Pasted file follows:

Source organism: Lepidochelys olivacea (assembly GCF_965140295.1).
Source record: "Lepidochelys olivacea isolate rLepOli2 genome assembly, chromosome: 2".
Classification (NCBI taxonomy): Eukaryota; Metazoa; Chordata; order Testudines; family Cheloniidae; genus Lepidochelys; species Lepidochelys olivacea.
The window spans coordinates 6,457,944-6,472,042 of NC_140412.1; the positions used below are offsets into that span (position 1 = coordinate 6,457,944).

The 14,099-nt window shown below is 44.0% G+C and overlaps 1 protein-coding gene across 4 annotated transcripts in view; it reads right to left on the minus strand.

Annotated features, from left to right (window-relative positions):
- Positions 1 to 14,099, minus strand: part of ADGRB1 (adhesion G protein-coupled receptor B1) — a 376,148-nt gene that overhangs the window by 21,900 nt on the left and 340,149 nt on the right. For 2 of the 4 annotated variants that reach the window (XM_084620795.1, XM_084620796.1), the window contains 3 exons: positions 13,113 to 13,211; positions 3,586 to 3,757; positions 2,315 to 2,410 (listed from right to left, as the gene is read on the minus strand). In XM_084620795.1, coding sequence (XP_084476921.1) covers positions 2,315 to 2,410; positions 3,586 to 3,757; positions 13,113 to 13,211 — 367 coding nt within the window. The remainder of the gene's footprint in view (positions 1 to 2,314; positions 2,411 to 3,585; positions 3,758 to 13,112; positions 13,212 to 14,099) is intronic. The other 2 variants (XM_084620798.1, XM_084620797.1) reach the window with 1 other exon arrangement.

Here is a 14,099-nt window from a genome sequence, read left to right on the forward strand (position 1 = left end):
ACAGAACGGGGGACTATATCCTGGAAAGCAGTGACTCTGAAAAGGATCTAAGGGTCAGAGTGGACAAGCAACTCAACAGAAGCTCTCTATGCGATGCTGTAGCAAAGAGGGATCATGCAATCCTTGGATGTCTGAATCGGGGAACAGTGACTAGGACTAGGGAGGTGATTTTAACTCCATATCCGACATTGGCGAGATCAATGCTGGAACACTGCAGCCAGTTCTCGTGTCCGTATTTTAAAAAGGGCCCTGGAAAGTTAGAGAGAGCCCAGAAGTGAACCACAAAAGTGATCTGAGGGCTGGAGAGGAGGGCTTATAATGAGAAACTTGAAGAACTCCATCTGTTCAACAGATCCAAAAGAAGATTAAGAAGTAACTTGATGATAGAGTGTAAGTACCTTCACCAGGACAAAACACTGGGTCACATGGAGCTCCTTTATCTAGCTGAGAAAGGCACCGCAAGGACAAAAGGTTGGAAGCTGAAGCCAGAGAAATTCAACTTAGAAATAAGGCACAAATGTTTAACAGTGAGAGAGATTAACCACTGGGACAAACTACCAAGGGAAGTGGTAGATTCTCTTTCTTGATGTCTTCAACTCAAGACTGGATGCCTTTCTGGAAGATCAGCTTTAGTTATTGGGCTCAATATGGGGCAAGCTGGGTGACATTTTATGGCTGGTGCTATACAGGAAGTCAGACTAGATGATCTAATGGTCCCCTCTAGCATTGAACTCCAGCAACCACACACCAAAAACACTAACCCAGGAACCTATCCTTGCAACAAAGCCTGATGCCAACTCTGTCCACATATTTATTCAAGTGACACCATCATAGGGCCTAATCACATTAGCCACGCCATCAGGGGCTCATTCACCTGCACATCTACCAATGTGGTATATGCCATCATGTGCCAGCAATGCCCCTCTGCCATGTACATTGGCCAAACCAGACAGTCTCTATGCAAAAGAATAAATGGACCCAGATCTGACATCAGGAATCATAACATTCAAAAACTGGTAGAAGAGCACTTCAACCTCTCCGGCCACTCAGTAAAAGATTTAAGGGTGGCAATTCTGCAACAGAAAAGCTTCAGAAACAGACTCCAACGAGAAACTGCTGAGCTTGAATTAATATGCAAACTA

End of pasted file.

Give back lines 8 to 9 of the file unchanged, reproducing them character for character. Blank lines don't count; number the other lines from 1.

Here is a 14,099-nt window from a genome sequence, read left to right on the forward strand (position 1 = left end):
ACAGAACGGGGGACTATATCCTGGAAAGCAGTGACTCTGAAAAGGATCTAAGGGTCAGAGTGGACAAGCAACTCAACAGAAGCTCTCTATGCGATGCTGTAGCAAAGAGGGATCATGCAATCCTTGGATGTCTGAATCGGGGAACAGTGACTAGGACTAGGGAGGTGATTTTAACTCCATATCCGACATTGGCGAGATCAATGCTGGAACACTGCAGCCAGTTCTCGTGTCCGTATTTTAAAAAGGGCCCTGGAAAGTTAGAGAGAGCCCAGAAGTGAACCACAAAAGTGATCTGAGGGCTGGAGAGGAGGGCTTATAATGAGAAACTTGAAGAACTCCATCTGTTCAACAGATCCAAAAGAAGATTAAGAAGTAACTTGATGATAGAGTGTAAGTACCTTCACCAGGACAAAACACTGGGTCACATGGAGCTCCTTTATCTAGCTGAGAAAGGCACCGCAAGGACAAAAGGTTGGAAGCTGAAGCCAGAGAAATTCAACTTAGAAATAAGGCACAAATGTTTAACAGTGAGAGAGATTAACCACTGGGACAAACTACCAAGGGAAGTGGTAGATTCTCTTTCTTGATGTCTTCAACTCAAGACTGGATGCCTTTCTGGAAGATCAGCTTTAGTTATTGGGCTCAATATGGGGCAAGCTGGGTGACATTTTATGGCTGGTGCTATACAGGAAGTCAGACTAGATGATCTAATGGTCCCCTCTAGCATTGAACTCCAGCAACCACACACCAAAAACACTAACCCAGGAACCTATCCTTGCAACAAAGCCTGATGCCAACTCTGTCCACATATTTATTCAAGTGACACCATCATAGGGCCTAATCACATTAGCCACGCCATCAGGGGCTCATTCACCTGCACATCTACCAATGTGGTATATGCCATCATGTGCCAGCAATGCCCCTCTGCCATGTACATTGGCCAAACCAGACAGTCTCTATGCAAAAGAATAAATGGACCCAGATCTGACATCAGGAATCATAACATTCAAAAACTGGTAGAAGAGCACTTCAACCTCTCCGGCCACTCAGTAAAAGATTTAAGGGTGGCAATTCTGCAACAGAAAAGCTTCAGAAACAGACTCCAACGAGAAACTGCTGAGCTTGAATTAATATGCAAACTA